11. Reforming of fuel inside fuel cell generator

    DOE Patents [OSTI]

    Grimble, Ralph E. (Finleyville, PA)

    1988-01-01T23:59:59.000Z

    Disclosed is an improved method of reforming a gaseous reformable fuel within a solid oxide fuel cell generator, wherein the solid oxide fuel cell generator has a plurality of individual fuel cells in a refractory container, the fuel cells generating a partially spent fuel stream and a partially spent oxidant stream. The partially spent fuel stream is divided into two streams, spent fuel stream I and spent fuel stream II. Spent fuel stream I is burned with the partially spent oxidant stream inside the refractory container to produce an exhaust stream. The exhaust stream is divided into two streams, exhaust stream I and exhaust stream II, and exhaust stream I is vented. Exhaust stream II is mixed with spent fuel stream II to form a recycle stream. The recycle stream is mixed with the gaseous reformable fuel within the refractory container to form a fuel stream which is supplied to the fuel cells. Also disclosed is an improved apparatus which permits the reforming of a reformable gaseous fuel within such a solid oxide fuel cell generator. The apparatus comprises a mixing chamber within the refractory container, means for diverting a portion of the partially spent fuel stream to the mixing chamber, means for diverting a portion of exhaust gas to the mixing chamber where it is mixed with the portion of the partially spent fuel stream to form a recycle stream, means for injecting the reformable gaseous fuel into the recycle stream, and means for circulating the recycle stream back to the fuel cells.

  12. Synthetic clay-magnetite aggregates designed for controlled deposition experiments

    E-Print Network [OSTI]

    Dunin-Borkowski, Rafal E.

    Synthetic clay-magnetite aggregates designed for controlled deposition experiments Feinberg, J M of synthetic clay-magnetite aggregates whose physical attributes can be tailored for controlled depositional orientation or oriented aggregation. Grain size distributions of magnetite in three different clay

  13. Directed evolution: an evolving and enabling synthetic biology tool

    E-Print Network [OSTI]

    Zhao, Huimin

    Directed evolution: an evolving and enabling synthetic biology tool Ryan E Cobb1 , Tong Si1 remains a valuable tool for synthetic biology, enabling the identification of desired functionalities from biological entity with the intent of identifying those with desired proper- ties. While a powerful tool

  14. analogue synthetics coumarins: Topics by E-print Network

    Broader source: All U.S. Department of Energy (DOE) Office Webpages (Extended Search)

    analogue synthetics coumarins First Page Previous Page 1 2 3 4 5 6 7 8 9 10 11 12 13 14 15 16 17 18 19 20 21 22 23 24 25 Next Page Last Page Topic Index 1 Synthetic Analogues of...

  15. Synthetic Turf Fiber Wear Test Progress Report November 2011

    E-Print Network [OSTI]

    Kaye, Jason P.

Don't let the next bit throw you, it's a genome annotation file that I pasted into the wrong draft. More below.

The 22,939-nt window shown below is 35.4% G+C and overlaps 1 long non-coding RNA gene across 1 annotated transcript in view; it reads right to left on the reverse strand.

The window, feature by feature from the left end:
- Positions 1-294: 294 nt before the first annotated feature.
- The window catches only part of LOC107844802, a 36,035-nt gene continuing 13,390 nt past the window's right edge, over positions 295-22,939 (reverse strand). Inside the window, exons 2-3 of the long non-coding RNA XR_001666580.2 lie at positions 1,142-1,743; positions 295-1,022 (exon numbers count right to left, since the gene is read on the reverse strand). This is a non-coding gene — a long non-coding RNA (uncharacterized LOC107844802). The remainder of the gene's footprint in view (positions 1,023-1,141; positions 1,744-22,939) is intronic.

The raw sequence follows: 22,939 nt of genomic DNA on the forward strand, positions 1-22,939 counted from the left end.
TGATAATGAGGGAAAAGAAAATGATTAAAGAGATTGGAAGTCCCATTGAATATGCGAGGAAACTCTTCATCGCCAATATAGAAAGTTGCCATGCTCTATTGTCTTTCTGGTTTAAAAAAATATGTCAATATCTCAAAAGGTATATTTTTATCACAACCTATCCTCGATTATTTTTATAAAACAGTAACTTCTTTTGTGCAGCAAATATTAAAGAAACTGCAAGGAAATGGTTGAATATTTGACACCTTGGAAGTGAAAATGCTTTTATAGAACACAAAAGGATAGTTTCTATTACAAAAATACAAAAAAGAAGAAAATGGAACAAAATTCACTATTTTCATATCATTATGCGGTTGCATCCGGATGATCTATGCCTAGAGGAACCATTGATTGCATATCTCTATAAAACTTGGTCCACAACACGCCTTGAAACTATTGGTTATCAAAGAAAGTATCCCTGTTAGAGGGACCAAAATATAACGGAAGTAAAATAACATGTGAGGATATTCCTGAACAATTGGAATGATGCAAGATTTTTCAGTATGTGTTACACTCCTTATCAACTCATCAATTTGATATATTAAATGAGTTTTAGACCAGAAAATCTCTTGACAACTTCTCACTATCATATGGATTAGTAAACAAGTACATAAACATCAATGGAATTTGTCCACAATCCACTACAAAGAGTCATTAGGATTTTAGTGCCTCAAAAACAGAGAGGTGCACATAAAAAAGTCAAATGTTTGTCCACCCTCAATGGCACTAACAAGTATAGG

Synthetic Turf Fiber Wear Test ­ Progress Report November 2011 Penn State's Center for Sports version of both the European standard for Surfaces for Outdoor Sports Areas - Exposure of Synthetic Turf% plastic. Each sample was filled with crumb rubber to a depth based on manufacturer specifications. Random

  16. Nanomolding Based Fabrication of Synthetic Gecko Foot-Hairs

    E-Print Network [OSTI]

    Sitti, Metin

    Nanomolding Based Fabrication of Synthetic Gecko Foot-Hairs Metin Sitti and Ronald S. Fearing Dept -- This paper proposes two different nanomolding methods to fabricate synthetic gecko foot-hair nanostructures a nano-pore membrane as a template. These templates are molded with silicone rubber, polyimide

  17. California Fuel Cell Partnership: Alternative Fuels Research...

    Broader source: Energy.gov (indexed) [DOE]

    by Chris White of the California Fuel Cell Partnership provides information about alternative fuels research. cafcpinitiativescall.pdf More Documents & Publications The...

  18. Alternative Fuels Data Center

    Alternative Fuels and Advanced Vehicles Data Center [Office of Energy Efficiency and Renewable Energy (EERE)]

    Hydrogen Production and Retail Requirements All hydrogen fuel produced and sold in Michigan must meet state fuel quality requirements. Any retailer offering hydrogen fuel for sale...

  19. Alternative Fuels Data Center

    Alternative Fuels and Advanced Vehicles Data Center [Office of Energy Efficiency and Renewable Energy (EERE)]

    fuel. Eligible alternative fuels include electricity, propane, natural gas, or hydrogen fuel. Medium-duty hybrid electric vehicles also qualify. Eligible medium-duty AFVs...

  20. Alternative Fuels Data Center

    Alternative Fuels and Advanced Vehicles Data Center [Office of Energy Efficiency and Renewable Energy (EERE)]

    Fuel and Advanced Vehicle Acquisition Requirements Renewable Fuel Standard Biofuels Feedstock Requirements Fuel-Efficient Vehicle Acquisition Requirement Low-Speed...

  1. Alternative Fuels Data Center

    Alternative Fuels and Advanced Vehicles Data Center [Office of Energy Efficiency and Renewable Energy (EERE)]